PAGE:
Press the button Finish, and you'll see that Eclipse created for you the class HelloWorld. It placed program comments (the text between /* and */) on top - you should change them to describe your class. After the comments you'll find the code of the class HelloWorld with an empty method main(). The word method means action. To run a Java class as a program, this class must have a method called main().

 

To complete our program, place the cursor after the curly brace in the line with main, push the button Enter and type the following on the new line:

System.out.println("Hello World");

To save the program on disk and compile it, just press at the same time two buttons on your keyboard: Ctrl-S. If you did not make any syntax errors, you won't see any messages - the program is compiled. But let's make an error on purpose to see what's going to happen. Erase the last curly brace and hit Ctrl-S again. Eclipse will display the Unmatched Brace error in the tasks perspective, and also it will place a red mark by the line that has a problem.

As your projects become larger, they'll have several files and compiler may generate more than one error. You can quickly find (not fix though) the problematic lines by double-clicking on the error message in the tasks perspective. Let's put the curly brace back and hit Ctrl-S again - voila, the error message is gone!

Running HelloWorld in Eclipse

Our simple program is a one-class project. But pretty soon your projects will have several Java classes. That's why before running the project for the first time, you need to tell Eclipse which class in this project is the main one.

Select the menu Run, then Run...(make sure that Java Application is selected in the top left corner), and enter the names of the project and the main class:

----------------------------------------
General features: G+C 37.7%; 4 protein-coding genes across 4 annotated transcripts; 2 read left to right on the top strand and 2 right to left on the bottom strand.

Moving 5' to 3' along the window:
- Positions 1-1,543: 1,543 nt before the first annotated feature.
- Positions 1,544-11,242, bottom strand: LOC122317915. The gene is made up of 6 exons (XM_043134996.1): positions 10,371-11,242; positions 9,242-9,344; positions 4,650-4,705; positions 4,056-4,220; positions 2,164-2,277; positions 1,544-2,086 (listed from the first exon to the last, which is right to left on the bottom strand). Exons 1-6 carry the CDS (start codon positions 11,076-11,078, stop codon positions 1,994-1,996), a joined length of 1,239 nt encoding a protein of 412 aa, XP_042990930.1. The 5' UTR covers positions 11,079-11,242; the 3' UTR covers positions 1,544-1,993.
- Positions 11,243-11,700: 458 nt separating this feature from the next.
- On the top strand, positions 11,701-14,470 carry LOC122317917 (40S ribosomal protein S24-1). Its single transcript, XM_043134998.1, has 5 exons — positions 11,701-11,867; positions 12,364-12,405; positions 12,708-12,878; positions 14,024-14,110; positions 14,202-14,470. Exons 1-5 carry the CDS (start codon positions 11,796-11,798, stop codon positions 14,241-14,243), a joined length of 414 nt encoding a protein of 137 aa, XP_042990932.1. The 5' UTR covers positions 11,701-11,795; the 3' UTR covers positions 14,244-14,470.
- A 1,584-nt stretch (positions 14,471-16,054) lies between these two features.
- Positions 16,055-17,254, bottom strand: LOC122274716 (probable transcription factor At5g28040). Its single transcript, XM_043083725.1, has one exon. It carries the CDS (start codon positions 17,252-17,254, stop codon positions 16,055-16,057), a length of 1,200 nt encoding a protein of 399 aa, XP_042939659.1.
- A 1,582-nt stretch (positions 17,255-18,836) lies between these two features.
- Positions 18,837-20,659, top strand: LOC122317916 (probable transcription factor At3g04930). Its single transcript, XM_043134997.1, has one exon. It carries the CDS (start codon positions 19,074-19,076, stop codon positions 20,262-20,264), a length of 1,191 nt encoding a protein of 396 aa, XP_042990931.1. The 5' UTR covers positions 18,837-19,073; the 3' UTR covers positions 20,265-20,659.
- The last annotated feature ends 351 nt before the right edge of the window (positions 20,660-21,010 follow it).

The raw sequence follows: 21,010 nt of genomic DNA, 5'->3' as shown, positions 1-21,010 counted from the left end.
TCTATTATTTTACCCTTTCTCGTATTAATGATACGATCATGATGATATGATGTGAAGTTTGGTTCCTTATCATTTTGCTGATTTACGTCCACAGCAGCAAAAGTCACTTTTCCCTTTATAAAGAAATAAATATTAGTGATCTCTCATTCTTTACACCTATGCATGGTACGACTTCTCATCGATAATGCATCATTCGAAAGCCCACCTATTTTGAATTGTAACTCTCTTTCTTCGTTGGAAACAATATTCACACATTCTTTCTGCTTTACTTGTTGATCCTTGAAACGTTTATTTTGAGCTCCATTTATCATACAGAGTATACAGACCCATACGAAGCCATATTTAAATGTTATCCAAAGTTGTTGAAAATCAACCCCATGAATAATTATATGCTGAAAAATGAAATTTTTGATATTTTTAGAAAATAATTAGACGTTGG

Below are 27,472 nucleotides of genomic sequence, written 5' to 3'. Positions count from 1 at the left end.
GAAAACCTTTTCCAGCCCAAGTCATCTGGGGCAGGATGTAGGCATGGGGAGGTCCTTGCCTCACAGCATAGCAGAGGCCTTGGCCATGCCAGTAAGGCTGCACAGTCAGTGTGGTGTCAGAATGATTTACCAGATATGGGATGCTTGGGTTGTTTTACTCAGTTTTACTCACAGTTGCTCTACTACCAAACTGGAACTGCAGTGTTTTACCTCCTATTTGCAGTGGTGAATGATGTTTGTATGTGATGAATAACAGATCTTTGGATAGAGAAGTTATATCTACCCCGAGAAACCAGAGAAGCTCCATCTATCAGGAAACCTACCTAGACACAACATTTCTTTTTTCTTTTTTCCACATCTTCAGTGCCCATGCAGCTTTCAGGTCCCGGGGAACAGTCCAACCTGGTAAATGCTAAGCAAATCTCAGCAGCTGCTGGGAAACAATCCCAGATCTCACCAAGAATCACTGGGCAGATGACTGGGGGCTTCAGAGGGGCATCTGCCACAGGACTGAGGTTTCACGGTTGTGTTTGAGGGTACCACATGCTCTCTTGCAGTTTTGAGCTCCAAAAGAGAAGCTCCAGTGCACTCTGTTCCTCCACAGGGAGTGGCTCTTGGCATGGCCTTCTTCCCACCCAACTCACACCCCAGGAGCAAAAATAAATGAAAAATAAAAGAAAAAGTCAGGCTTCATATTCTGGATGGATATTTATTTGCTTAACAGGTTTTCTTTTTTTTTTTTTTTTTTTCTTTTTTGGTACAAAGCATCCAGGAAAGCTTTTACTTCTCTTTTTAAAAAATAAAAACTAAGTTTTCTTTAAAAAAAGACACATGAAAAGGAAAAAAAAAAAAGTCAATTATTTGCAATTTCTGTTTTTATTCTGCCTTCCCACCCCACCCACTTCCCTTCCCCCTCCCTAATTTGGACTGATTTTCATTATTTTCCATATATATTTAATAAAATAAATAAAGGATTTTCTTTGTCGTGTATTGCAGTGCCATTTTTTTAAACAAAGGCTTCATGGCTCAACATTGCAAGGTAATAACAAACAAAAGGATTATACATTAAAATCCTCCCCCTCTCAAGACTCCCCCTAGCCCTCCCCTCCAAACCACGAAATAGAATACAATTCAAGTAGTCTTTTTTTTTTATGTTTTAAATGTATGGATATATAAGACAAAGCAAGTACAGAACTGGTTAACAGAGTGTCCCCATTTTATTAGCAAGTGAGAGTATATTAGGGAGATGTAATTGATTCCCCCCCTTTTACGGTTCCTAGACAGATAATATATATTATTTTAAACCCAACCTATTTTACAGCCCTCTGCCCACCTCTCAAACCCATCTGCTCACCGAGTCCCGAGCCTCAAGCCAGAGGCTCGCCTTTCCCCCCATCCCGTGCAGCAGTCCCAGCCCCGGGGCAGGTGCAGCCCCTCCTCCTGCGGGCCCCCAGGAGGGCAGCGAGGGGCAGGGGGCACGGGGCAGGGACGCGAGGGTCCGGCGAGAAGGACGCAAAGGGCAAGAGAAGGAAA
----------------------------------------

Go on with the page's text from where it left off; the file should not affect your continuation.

Now press the button Run, to start the program. It will print the words Hello World in the console view the same way as it did in Chapter 1.

You can run this project by selecting the menus Run, Run Last Launched or by pressing the buttons Ctrl-F11 on the keyboard.

How HelloWorld Works?

Let's start learning what's actually happening in the program HelloWorld.

The class HelloWorld has only one method main(), which is an entry point of a Java application (program). You can tell that main is a method, because it has parentheses after the word main. Methods can call (use) other methods, for example our method main() calls the method println() to display the text Hello World on the screen.

Each method starts with a declaration line called a method signature:

public static void main(String[] args)

This method signature tells us the following:

  • Who can access the method - public. The keyword public means that the method main() could be accessed by any other Java class or JVM itself.
  • Instructions on how to use it - static. The keyword static means that you don't have to create an instance (a copy ) of HelloWorld object in memory to use this method. We'll talk about instances more in the next chapter.
  • Does the method return any data? The keyword void means that the method main() doesn't return any data to the calling program, which is Eclipse in this case. But if for example, a method had to perform some calculations, it could have returned a resulting number to its caller.
  • The name of the method is main.
  • The list of arguments - some data that could be given to the method - String[] args. In the method main() the String[] args means that this method can receive an array of Strings that represent text data. The values that are being passed to a method are called arguments.

As I said before, you can have a program that consists of several classes, but one of them has the method main(). Java class usually have several methods. For example, a class Game can have the methods startGame(), stopGame(), readScore(), and so on.

The body of our method main()has only one line :

System.out.println("Hello World");

Every command or a method call must end with a semicolon ;. The method println()knows how to print data on the system console (command window). Method names in Java are always followed by parentheses. If you see a method with empty parentheses, this means that this method does not have any arguments.

The System.out means that the variable out is defined inside the class System that comes with Java. How are you supposed to know that there's something called out in the class System? Eclipse will help you with this. After you type the word System and a dot, Eclipse will show you everything that is available in this class. At any time you can also put a cursor after the dot and press Ctrl-Space to bring up a help box similar to this one: